When I looked at my calendar the other day and saw that I only had three weeks left in Paris, I will admit that I freaked out a little bit. The time has genuinely flown by and my bucket list of things I want to see and do in Paris is not yet all ticked off. Not to gloat, but I have done quite a bit, there were just a few stragglers remaining, mainly to experience the Parisian theatre and music scene, see some plays, concerts etc. So, I’ve made it my mission these last weeks to complete my list and make the most of the city – as usual it’s not exactly going to plan…
- The Theatre Scene
In an effort to tick this one off, I booked to see a few plays in various theatres across Paris and dragged my somewhat unwilling friends along with me. Given our student budget the plays were leaning more on the side of amateur drama, with my friends and I often being some of the only audience members (I won’t lie it was slightly awkward.) The plays ranged from romantic dramas about cheating partners to Beckett’s classic En attendant Godot – what they all had in common however, was their liberal use of nudity. One key cultural difference which has become more blatant is that the French attitude to nudity is definitely different to us prudish Brits. I hate to admit that I was basically the only one in the audience suppressing my giggles when a 70 year old man stripped naked on stage in one of the scenes – I diverted my eyes to look directly at my friend who then burst out laughing attracting some of the most piercing death stares I’ve ever seen. (The French are the masters of the aggressive stare.) On the whole, they are much less phased by nudity than the British and seem to actively embrace it. Perhaps we need to take a leaf out of their book. Unsurprisingly, my attempts to absorb French culture by watching Beckett’s classic En attendant Godot (Waiting for Godot) were not much more successful. Firstly, technical issues meant we were literally waiting for Godot for thirty minutes to start with and anyone familiar with the play knows that at the end Godot never shows up – and then in an ironic turn of events the play was cancelled. We are still waiting for Godot.
- The Music Scene
I had really hoped that my efforts to see some live music would be slightly more successful. When I saw that Loyle Carner was playing in Paris I jumped at the chance but with the tickets selling out in 10 minutes my friend and I tragically ended up on the waiting list. A week later I found out that I had made it off the waiting list ! But I was facing my first solo concert (gulp.) I was apprehensive to say the least – but with the encouragement of my friends to go and be the main character I arrived at the concert hall nervous, excited and way too sober to deal with the reality of my aloneness. So, I got a few glasses of wine down and braved the crowd. I knew I had to befriend some poor, unsuspecting individuals and after sussing out some fellow English speakers I accosted two Londoners who agreed to make me one of the lads for the evening. To my surprise, I would actually recommend everyone experience a solo concert at least once – I’m not sure how soon I would do it again but I did feel quite ‘adult’.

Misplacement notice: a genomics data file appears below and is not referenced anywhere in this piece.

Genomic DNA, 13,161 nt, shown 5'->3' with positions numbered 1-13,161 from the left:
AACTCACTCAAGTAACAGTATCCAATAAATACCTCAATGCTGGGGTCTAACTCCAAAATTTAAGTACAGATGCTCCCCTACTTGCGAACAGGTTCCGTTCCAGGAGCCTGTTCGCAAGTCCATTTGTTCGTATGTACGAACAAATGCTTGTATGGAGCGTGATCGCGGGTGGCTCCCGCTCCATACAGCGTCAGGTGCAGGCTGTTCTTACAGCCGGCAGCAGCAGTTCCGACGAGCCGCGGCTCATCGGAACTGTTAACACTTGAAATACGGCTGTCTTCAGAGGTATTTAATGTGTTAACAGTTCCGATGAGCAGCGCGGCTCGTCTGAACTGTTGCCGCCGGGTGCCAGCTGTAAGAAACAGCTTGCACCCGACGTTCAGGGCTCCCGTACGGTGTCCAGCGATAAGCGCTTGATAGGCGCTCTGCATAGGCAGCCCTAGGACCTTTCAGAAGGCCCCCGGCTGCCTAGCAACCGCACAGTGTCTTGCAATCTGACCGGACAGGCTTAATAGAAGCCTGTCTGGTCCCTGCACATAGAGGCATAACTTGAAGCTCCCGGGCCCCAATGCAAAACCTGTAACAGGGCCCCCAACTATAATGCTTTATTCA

To top off the week’s musical exploits, my friends and I decided to make a return to one of our favourite shitty Paris clubs – Le Violon Dingue (The Crazy Violin – great name I am aware). In Oxford terms I would probably describe it as a blend of Bridge’s tunes and Plush’s underground, slightly claustrophobic setting with the addition of a significant number of older feral French men. Why do we so often end up back at this excellent institution?, you may ask. It may be because of its fond resemblance to Oxford clubbing but I think it’s mostly because of its complete lack of pretension. Le Violon Dingue is a truly humbling experience. As you stumble out of the dungeon-like setting with a Long Island in hand at about 5am and probably with a French man trailing behind you, it almost reminds you that in the great city of Paris you are only really worthy of Le Violon Dingue.
Illustration credits: Yii-Jen Deng